Good experts are not inexpensive (double negative) so companies tend to hire as few experts as possible (usually one) on a given case and trust that that expert can address all aspects of the case.
As such, experts are generally trusted sources of information about the technical aspects of a case but they sometimes can become enamored by being the primary source of information, education and opinions provided to the client. However, a good expert will openly recognize when an important aspect of the case is beyond his/her expert knowledge and proactively requests that the client retain an additional expert to focus on that particular aspect. In my experience as an expert witness, working with other experts has led to challenging (in a positive way) and rewarding experiences that yielded results that complemented my findings and provided a more solid case for the client.
For example, benefiting from a second expert occurred on another case involving a flowmeter in a water treatment system for a miniature water park at a hotel where a flowmeter that allegedly failed was the primary focus of the litigation. Interestingly, combining my flowmeter expertise with the expertise of an experienced swimming pool engineer (who designed the swimming pool at the White House, among many others) yielded insights that neither of us could obtain separately.
This approach is not much different than involving additional people with different expertise to solve an engineering problem in a plant.
Read more next month about the sewage districts.
This article originally appeared in P. I. Process Instrumentation magazine.
Calculating Fill Time for a Tank by David W Spitzer
A chemical intermediate with a specific gravity of 1.00 will be diverted to an empty flat-bottom tank with a diameter of 6 feet that is 12 feet high at a flow of 4 gallons per minute. Approximately how long will it take to fill the tank?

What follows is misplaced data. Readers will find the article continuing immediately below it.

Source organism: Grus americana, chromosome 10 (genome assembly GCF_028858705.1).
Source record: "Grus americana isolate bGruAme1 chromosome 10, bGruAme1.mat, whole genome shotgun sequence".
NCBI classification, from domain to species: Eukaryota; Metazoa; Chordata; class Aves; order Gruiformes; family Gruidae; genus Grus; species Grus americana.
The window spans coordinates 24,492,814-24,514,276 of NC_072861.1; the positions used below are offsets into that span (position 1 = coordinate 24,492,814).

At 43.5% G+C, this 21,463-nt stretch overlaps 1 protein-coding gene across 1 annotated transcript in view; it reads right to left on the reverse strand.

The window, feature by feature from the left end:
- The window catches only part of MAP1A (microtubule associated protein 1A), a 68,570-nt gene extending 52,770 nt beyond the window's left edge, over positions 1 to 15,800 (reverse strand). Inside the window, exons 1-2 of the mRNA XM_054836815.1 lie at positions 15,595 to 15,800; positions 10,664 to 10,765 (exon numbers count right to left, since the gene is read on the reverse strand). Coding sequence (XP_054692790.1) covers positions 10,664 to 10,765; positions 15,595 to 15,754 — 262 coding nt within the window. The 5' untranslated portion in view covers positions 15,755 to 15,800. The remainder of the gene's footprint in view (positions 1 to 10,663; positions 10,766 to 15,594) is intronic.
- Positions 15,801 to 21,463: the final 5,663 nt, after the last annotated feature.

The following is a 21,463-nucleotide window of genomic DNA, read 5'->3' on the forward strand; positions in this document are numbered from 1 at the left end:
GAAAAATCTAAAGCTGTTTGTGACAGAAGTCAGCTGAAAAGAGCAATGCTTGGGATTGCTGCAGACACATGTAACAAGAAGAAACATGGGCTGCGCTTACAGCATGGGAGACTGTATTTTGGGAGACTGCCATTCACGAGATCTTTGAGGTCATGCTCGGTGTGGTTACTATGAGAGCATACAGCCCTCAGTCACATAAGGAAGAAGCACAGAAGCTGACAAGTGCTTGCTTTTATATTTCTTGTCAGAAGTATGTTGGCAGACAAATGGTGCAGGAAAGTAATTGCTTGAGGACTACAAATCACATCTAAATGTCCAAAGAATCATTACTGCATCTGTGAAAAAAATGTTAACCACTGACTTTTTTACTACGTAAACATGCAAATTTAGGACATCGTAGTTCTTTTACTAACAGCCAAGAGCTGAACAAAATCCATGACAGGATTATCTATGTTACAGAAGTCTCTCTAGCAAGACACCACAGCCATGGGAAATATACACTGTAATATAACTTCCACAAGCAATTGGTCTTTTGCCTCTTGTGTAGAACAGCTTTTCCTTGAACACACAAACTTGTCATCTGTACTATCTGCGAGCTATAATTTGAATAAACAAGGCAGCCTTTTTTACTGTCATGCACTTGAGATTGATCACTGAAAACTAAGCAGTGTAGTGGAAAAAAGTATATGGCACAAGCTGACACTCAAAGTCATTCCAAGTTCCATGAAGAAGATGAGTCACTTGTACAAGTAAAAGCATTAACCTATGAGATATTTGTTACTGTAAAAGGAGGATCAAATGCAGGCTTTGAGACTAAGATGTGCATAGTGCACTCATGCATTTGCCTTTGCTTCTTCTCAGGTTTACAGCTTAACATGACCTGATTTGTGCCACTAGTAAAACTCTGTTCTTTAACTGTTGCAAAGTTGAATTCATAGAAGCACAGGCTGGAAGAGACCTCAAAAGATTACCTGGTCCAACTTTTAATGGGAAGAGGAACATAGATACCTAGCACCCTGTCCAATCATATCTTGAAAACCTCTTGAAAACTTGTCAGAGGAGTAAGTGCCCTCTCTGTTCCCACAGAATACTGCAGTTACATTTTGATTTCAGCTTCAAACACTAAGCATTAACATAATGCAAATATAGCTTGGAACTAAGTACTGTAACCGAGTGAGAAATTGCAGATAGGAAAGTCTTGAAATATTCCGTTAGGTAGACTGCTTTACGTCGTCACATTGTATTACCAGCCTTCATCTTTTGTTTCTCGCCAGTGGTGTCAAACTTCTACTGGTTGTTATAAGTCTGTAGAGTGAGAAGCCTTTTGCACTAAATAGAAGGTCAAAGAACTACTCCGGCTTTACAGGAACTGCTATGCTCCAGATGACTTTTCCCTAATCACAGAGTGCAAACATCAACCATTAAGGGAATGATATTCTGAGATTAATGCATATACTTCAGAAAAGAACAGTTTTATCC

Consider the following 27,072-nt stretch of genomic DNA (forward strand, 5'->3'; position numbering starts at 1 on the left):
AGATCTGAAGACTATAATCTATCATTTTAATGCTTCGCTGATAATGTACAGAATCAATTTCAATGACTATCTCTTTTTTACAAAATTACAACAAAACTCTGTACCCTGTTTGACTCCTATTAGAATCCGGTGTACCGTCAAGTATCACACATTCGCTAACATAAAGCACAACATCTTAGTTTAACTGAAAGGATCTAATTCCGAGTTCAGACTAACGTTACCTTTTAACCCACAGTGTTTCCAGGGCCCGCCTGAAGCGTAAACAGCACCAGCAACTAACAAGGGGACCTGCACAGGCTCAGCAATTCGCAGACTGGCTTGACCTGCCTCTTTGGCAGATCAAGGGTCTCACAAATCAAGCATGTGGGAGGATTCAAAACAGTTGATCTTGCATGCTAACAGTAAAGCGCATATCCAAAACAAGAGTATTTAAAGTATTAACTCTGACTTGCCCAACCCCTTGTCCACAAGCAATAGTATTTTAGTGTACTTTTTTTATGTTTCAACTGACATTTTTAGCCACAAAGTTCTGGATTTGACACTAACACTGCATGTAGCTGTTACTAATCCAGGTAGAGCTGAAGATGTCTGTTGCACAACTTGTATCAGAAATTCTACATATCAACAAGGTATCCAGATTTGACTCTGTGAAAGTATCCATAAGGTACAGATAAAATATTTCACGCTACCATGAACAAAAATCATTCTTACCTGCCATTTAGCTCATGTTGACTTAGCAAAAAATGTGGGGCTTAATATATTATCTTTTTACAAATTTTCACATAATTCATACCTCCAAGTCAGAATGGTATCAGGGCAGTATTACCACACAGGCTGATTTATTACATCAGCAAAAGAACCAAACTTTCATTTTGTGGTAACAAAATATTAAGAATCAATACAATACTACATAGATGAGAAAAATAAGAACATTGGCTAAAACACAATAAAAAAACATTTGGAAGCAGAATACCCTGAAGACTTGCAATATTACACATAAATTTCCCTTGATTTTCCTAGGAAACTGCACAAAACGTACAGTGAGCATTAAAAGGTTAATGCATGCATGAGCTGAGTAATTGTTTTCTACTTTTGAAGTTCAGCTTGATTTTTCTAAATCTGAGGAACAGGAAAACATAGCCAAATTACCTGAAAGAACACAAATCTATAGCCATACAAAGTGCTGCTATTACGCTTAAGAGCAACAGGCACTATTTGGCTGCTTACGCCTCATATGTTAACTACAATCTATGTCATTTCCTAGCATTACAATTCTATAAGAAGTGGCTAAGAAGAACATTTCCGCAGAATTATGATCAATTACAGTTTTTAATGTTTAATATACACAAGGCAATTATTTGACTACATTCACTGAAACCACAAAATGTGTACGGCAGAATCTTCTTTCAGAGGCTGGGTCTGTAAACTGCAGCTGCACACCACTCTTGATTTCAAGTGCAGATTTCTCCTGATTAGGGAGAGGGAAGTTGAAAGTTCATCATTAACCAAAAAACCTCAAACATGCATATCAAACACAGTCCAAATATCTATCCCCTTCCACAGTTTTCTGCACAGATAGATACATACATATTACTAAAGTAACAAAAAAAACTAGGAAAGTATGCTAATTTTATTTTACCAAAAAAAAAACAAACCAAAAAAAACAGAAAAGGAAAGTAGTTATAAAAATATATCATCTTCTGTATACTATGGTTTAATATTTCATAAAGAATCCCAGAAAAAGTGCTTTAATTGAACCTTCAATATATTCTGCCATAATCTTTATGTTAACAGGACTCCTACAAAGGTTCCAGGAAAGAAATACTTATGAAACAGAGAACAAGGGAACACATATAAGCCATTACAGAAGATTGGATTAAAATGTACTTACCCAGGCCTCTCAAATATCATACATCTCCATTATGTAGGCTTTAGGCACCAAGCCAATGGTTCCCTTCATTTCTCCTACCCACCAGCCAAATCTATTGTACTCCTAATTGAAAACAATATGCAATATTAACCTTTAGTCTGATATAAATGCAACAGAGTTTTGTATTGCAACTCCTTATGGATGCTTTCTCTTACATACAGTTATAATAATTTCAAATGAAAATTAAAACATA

The tank volume can be calculated using the given dimensions as (3.14 x 3 x 3 x 12) or 339 cubic feet. The volume can then be converted to gallons as (339 x 7.48 gallons/cubic foot) or 2,537 gallons, from which the fill time can be calculated as (2537 / 4) or 634 minutes or 10.6 hours.
The flow will vary somewhat, so the tank will take approximately 10 hours to fill (Answer C). However, it may be pragmatic to start checking the tank level after (say) six or eight hours to reduce the probability of creating an overflow condition due to a higher than normal flow rate.
Additional Complicating Factors
The working volume of the tank will likely be somewhat less than the calculated value because the tank should not be filled to the overflow pipe, thus providing a margin of safety to avoid overflowing the tank.
In addition to over 40 years of experience as an instrument user, consultant and expert witness, David W Spitzer has written over 10 books and 500 articles about flow measurement, level measurement, instrumentation and process control. David teaches his flow measurement seminars in both English and Portuguese.
Spitzer and Boyes, LLC provides engineering, technical writing, training seminars, strategic marketing consulting and expert witness services worldwide.